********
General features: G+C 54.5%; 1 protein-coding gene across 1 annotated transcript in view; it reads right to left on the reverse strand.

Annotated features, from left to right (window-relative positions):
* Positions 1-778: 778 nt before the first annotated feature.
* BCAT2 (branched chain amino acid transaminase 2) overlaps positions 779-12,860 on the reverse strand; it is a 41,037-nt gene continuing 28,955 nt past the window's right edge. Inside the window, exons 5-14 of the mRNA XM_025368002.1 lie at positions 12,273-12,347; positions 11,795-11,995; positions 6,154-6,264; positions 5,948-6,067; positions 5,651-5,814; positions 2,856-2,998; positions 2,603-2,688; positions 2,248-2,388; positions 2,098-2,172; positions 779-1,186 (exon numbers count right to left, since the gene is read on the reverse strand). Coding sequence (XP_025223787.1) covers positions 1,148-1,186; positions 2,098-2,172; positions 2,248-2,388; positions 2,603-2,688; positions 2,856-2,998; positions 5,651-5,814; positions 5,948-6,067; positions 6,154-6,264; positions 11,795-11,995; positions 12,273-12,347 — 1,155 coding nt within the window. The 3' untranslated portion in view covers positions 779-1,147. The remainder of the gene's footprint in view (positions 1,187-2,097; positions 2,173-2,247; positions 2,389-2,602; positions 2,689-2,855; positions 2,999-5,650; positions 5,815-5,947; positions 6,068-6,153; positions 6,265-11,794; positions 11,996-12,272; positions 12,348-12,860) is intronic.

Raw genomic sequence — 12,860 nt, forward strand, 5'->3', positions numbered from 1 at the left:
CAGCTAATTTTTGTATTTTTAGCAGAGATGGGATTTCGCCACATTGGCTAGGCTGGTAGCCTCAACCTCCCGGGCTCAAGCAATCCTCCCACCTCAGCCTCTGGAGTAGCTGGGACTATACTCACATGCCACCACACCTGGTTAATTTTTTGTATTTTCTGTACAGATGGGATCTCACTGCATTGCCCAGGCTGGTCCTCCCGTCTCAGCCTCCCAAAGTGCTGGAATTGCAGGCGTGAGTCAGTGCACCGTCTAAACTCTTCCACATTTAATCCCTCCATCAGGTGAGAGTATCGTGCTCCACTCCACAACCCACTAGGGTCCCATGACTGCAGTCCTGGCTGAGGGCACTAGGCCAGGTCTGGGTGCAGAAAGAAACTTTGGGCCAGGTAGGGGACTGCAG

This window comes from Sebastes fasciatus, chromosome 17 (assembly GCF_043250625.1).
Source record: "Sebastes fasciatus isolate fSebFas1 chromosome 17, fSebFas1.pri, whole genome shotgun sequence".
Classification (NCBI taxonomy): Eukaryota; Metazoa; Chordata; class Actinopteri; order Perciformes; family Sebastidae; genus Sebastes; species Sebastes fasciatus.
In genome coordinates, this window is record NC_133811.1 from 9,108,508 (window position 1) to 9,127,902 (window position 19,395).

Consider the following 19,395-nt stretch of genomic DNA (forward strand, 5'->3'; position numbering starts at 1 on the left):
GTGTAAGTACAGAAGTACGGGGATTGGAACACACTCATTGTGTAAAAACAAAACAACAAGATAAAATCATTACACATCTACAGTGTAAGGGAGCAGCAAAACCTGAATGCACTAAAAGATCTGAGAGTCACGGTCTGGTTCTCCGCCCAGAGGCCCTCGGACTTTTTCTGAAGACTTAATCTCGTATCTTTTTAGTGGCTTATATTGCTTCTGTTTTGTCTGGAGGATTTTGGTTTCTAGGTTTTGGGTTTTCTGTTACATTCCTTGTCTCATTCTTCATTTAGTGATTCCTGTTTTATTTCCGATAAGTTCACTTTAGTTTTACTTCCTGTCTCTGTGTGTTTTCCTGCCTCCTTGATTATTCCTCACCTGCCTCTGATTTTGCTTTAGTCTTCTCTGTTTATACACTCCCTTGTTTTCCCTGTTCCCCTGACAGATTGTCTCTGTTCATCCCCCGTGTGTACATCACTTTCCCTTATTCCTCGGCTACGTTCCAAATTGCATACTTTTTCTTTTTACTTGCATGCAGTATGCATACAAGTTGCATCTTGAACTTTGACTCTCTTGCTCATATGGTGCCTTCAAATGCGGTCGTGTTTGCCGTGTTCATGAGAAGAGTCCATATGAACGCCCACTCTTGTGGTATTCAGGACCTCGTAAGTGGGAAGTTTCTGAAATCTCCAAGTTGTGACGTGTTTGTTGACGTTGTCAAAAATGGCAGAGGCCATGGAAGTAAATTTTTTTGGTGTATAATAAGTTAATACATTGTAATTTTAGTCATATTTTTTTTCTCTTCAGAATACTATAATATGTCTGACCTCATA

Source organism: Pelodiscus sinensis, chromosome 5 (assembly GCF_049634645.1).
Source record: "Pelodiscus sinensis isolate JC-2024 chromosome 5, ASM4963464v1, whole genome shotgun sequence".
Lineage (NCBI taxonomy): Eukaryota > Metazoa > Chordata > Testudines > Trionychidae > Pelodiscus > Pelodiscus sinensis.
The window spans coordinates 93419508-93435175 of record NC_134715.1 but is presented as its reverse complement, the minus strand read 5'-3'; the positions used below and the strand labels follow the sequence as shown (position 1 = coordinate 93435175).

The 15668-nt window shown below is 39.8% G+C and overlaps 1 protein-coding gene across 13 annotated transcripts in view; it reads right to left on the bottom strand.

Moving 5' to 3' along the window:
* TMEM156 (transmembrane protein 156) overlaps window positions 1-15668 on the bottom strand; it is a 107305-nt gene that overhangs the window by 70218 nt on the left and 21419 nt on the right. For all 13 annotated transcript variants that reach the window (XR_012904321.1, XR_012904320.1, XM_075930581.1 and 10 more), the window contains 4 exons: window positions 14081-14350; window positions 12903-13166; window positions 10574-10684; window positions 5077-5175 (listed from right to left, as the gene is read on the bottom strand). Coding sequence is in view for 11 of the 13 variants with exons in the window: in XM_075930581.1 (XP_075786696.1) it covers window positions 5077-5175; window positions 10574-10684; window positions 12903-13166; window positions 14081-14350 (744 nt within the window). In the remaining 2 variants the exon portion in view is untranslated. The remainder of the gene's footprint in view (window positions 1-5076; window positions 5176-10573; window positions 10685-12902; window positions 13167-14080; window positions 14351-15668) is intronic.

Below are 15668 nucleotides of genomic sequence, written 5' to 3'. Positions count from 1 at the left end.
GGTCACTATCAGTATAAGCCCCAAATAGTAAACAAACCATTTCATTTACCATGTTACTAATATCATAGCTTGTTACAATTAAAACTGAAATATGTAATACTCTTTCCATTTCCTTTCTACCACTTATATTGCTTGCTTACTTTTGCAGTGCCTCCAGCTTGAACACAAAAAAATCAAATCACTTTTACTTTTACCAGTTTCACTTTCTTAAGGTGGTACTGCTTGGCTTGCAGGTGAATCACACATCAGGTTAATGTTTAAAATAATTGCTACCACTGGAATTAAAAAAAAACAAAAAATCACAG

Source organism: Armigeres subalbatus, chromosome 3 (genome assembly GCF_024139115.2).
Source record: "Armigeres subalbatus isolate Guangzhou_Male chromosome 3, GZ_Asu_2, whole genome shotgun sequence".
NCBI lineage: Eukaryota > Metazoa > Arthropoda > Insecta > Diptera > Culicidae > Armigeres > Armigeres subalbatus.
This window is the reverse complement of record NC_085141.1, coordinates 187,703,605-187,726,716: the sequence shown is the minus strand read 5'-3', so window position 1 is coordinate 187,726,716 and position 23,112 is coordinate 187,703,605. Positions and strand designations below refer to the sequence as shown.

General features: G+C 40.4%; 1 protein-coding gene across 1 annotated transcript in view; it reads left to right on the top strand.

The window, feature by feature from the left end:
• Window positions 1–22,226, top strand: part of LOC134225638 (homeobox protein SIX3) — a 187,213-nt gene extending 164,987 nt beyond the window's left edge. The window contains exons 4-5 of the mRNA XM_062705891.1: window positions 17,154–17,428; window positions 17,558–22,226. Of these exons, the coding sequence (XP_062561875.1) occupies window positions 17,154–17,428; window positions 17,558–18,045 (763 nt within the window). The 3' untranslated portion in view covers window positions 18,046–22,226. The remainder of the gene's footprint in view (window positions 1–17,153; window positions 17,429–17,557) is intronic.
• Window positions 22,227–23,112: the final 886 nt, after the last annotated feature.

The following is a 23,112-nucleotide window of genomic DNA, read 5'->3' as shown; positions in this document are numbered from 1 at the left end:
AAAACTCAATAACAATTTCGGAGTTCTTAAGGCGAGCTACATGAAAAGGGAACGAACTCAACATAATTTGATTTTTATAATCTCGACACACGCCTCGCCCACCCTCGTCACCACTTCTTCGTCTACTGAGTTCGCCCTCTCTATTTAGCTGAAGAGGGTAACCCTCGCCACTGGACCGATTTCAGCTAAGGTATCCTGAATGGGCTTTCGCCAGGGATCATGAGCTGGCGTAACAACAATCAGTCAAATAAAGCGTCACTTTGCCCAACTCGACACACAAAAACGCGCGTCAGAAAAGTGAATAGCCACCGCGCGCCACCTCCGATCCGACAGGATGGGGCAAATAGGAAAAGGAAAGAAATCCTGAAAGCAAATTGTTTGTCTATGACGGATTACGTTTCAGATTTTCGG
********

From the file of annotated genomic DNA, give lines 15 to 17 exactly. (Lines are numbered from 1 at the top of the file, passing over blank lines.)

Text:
Lineage (NCBI taxonomy): Eukaryota > Metazoa > Chordata > Testudines > Trionychidae > Pelodiscus > Pelodiscus sinensis.
The window spans coordinates 93419508-93435175 of record NC_134715.1 but is presented as its reverse complement, the minus strand read 5'-3'; the positions used below and the strand labels follow the sequence as shown (position 1 = coordinate 93435175).

The 15668-nt window shown below is 39.8% G+C and overlaps 1 protein-coding gene across 13 annotated transcripts in view; it reads right to left on the bottom strand.